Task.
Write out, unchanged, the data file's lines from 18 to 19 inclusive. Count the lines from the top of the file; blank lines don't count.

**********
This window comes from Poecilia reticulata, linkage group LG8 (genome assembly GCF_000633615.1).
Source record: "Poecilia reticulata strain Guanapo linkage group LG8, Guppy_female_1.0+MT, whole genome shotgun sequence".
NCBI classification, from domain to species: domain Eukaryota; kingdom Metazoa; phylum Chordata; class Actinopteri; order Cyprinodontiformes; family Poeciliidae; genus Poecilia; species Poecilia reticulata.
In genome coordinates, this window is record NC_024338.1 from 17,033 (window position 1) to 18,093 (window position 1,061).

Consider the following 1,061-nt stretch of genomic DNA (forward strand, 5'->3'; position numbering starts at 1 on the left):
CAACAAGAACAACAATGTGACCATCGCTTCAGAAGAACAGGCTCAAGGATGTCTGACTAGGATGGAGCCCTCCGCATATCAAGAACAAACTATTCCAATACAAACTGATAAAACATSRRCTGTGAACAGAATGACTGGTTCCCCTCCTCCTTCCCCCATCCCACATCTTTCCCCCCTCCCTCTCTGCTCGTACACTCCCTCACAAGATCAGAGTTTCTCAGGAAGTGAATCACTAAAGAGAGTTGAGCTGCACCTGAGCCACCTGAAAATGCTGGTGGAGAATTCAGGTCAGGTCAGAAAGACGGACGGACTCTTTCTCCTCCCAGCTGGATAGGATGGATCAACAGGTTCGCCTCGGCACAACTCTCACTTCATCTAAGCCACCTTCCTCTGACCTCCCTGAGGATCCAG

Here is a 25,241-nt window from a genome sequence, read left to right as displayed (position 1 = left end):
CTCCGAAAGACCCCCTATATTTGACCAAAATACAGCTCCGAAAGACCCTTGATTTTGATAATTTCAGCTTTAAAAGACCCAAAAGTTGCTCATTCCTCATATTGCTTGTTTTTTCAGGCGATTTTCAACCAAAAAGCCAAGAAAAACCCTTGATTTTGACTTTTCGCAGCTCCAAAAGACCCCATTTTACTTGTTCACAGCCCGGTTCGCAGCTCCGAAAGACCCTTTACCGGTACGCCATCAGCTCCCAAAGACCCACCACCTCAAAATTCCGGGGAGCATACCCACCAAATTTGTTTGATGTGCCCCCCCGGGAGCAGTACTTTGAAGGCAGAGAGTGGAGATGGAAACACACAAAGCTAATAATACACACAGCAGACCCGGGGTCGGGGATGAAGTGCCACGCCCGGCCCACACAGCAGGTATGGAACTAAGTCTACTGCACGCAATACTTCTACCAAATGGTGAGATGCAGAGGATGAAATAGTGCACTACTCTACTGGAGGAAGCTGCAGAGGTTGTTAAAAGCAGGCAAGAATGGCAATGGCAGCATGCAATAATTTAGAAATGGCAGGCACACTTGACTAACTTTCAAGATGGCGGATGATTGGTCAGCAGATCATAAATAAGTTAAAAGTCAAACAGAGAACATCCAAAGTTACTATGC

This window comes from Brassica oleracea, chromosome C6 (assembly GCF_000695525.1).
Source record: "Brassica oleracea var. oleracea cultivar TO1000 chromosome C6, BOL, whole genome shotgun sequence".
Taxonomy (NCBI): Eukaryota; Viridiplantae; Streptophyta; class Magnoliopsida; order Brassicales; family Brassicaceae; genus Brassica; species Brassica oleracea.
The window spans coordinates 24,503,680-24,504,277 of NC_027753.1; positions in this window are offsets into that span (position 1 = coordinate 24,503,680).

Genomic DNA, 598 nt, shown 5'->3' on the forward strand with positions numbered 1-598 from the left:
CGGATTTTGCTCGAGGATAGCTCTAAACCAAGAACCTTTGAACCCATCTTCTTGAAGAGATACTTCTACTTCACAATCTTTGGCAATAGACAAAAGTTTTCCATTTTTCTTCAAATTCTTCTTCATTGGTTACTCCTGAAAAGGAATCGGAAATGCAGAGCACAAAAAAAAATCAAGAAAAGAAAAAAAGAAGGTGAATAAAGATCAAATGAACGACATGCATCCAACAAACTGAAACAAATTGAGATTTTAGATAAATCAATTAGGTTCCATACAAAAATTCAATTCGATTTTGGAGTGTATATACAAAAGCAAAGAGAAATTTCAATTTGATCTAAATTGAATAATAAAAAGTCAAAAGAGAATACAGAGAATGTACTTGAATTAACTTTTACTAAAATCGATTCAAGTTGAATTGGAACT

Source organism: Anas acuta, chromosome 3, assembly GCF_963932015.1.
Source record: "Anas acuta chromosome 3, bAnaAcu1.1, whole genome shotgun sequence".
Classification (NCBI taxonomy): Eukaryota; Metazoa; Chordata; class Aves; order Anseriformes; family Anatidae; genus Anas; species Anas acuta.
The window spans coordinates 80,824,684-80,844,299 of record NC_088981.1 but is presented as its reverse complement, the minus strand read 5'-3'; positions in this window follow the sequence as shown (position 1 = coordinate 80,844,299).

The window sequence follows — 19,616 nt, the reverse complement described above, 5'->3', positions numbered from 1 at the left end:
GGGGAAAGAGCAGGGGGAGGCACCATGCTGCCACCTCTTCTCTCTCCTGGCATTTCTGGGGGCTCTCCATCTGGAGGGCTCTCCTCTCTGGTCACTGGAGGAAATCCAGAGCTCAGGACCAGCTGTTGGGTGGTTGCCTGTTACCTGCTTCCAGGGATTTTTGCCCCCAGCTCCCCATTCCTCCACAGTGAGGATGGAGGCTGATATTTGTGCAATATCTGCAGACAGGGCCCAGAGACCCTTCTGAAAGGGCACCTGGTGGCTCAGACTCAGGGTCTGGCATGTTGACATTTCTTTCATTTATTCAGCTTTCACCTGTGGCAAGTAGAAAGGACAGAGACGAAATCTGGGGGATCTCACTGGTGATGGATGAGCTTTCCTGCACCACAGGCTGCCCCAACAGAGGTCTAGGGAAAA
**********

The window spans coordinates 80,824,684-80,844,299 of record NC_088981.1 but is presented as its reverse complement, the minus strand read 5'-3'; positions in this window follow the sequence as shown (position 1 = coordinate 80,844,299).

The window sequence follows — 19,616 nt, the reverse complement described above, 5'->3', positions numbered from 1 at the left end: